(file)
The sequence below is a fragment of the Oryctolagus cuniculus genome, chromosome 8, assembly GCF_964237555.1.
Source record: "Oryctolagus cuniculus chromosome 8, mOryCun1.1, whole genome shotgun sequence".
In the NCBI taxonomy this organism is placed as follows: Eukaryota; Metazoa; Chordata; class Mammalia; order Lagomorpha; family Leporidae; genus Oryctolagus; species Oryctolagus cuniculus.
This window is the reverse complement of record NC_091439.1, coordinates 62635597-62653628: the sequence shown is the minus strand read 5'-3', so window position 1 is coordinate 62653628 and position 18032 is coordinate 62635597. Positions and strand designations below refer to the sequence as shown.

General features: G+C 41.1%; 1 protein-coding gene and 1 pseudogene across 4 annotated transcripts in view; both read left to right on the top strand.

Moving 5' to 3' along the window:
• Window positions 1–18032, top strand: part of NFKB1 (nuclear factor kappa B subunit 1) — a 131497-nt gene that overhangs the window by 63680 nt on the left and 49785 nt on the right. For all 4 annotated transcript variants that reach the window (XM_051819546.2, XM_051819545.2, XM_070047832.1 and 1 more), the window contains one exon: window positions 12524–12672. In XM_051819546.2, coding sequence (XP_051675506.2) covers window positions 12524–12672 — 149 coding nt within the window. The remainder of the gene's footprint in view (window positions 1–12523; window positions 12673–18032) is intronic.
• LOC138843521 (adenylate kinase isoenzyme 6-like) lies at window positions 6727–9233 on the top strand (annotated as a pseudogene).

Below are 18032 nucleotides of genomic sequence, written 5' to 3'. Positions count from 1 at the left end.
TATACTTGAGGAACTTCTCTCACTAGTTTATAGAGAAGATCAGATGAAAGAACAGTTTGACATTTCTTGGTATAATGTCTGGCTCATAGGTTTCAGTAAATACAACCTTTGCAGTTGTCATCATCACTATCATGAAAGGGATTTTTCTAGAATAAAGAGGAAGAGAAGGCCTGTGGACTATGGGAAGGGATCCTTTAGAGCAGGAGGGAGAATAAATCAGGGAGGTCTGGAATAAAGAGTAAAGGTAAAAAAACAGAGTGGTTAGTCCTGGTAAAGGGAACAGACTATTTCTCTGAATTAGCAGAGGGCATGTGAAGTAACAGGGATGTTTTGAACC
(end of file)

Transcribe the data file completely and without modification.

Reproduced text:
The sequence below is a fragment of the Oryctolagus cuniculus genome, chromosome 8, assembly GCF_964237555.1.
Source record: "Oryctolagus cuniculus chromosome 8, mOryCun1.1, whole genome shotgun sequence".
In the NCBI taxonomy this organism is placed as follows: Eukaryota; Metazoa; Chordata; class Mammalia; order Lagomorpha; family Leporidae; genus Oryctolagus; species Oryctolagus cuniculus.
This window is the reverse complement of record NC_091439.1, coordinates 62635597-62653628: the sequence shown is the minus strand read 5'-3', so window position 1 is coordinate 62653628 and position 18032 is coordinate 62635597. Positions and strand designations below refer to the sequence as shown.

General features: G+C 41.1%; 1 protein-coding gene and 1 pseudogene across 4 annotated transcripts in view; both read left to right on the top strand.

Moving 5' to 3' along the window:
• Window positions 1–18032, top strand: part of NFKB1 (nuclear factor kappa B subunit 1) — a 131497-nt gene that overhangs the window by 63680 nt on the left and 49785 nt on the right. For all 4 annotated transcript variants that reach the window (XM_051819546.2, XM_051819545.2, XM_070047832.1 and 1 more), the window contains one exon: window positions 12524–12672. In XM_051819546.2, coding sequence (XP_051675506.2) covers window positions 12524–12672 — 149 coding nt within the window. The remainder of the gene's footprint in view (window positions 1–12523; window positions 12673–18032) is intronic.
• LOC138843521 (adenylate kinase isoenzyme 6-like) lies at window positions 6727–9233 on the top strand (annotated as a pseudogene).

Below are 18032 nucleotides of genomic sequence, written 5' to 3'. Positions count from 1 at the left end.
TATACTTGAGGAACTTCTCTCACTAGTTTATAGAGAAGATCAGATGAAAGAACAGTTTGACATTTCTTGGTATAATGTCTGGCTCATAGGTTTCAGTAAATACAACCTTTGCAGTTGTCATCATCACTATCATGAAAGGGATTTTTCTAGAATAAAGAGGAAGAGAAGGCCTGTGGACTATGGGAAGGGATCCTTTAGAGCAGGAGGGAGAATAAATCAGGGAGGTCTGGAATAAAGAGTAAAGGTAAAAAAACAGAGTGGTTAGTCCTGGTAAAGGGAACAGACTATTTCTCTGAATTAGCAGAGGGCATGTGAAGTAACAGGGATGTTTTGAACC